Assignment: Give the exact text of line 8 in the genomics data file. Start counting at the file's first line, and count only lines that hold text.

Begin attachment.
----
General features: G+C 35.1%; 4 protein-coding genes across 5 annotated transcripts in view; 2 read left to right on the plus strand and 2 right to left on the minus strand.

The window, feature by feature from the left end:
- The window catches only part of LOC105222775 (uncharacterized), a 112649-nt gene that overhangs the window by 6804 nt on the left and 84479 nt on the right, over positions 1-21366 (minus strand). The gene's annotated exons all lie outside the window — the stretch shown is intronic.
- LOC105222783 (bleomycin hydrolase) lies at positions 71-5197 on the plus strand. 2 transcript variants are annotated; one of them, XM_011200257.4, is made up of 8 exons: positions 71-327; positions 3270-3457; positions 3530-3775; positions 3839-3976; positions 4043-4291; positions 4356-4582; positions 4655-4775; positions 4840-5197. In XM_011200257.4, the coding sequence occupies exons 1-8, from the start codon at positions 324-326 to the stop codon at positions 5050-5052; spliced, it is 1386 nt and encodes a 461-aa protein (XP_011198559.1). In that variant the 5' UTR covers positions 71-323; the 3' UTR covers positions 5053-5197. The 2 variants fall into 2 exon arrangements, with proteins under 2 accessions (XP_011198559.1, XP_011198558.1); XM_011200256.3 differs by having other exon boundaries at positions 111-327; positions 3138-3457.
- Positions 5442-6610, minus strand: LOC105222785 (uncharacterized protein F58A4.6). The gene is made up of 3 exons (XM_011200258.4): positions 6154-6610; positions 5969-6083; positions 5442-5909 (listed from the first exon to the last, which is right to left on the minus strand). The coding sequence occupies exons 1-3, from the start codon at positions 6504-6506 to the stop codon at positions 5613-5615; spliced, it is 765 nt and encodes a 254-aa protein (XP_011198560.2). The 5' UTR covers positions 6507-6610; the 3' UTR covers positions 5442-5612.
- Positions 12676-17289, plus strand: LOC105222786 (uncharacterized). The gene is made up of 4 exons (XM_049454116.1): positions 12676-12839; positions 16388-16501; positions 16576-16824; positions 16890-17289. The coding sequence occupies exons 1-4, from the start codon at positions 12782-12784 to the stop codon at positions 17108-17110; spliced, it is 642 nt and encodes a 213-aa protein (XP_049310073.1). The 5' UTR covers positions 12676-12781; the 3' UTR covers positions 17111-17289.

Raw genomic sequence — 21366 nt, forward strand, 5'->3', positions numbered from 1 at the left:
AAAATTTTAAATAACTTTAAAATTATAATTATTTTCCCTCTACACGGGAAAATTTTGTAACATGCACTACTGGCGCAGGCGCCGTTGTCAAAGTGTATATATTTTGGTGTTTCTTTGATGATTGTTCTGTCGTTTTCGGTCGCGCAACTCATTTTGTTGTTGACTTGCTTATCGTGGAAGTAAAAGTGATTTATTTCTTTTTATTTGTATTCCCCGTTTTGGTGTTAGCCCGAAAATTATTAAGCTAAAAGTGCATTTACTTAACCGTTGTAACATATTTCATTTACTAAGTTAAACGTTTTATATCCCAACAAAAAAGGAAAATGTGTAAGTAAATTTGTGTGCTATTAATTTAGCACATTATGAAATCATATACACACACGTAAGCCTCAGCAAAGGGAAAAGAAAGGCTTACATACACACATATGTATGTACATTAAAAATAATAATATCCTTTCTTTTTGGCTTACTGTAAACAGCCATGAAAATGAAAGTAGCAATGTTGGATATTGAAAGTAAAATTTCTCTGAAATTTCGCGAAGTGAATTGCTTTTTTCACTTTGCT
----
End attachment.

AAAATTTTAAATAACTTTAAAATTATAATTATTTTCCCTCTACACGGGAAAATTTTGTAACATGCACTACTGGCGCAGGCGCCGTTGTCAAAGTGTATATATTTTGGTGTTTCTTTGATGATTGTTCTGTCGTTTTCGGTCGCGCAACTCATTTTGTTGTTGACTTGCTTATCGTGGAAGTAAAAGTGATTTATTTCTTTTTATTTGTATTCCCCGTTTTGGTGTTAGCCCGAAAATTATTAAGCTAAAAGTGCATTTACTTAACCGTTGTAACATATTTCATTTACTAAGTTAAACGTTTTATATCCCAACAAAAAAGGAAAATGTGTAAGTAAATTTGTGTGCTATTAATTTAGCACATTATGAAATCATATACACACACGTAAGCCTCAGCAAAGGGAAAAGAAAGGCTTACATACACACATATGTATGTACATTAAAAATAATAATATCCTTTCTTTTTGGCTTACTGTAAACAGCCATGAAAATGAAAGTAGCAATGTTGGATATTGAAAGTAAAATTTCTCTGAAATTTCGCGAAGTGAATTGCTTTTTTCACTTTGCT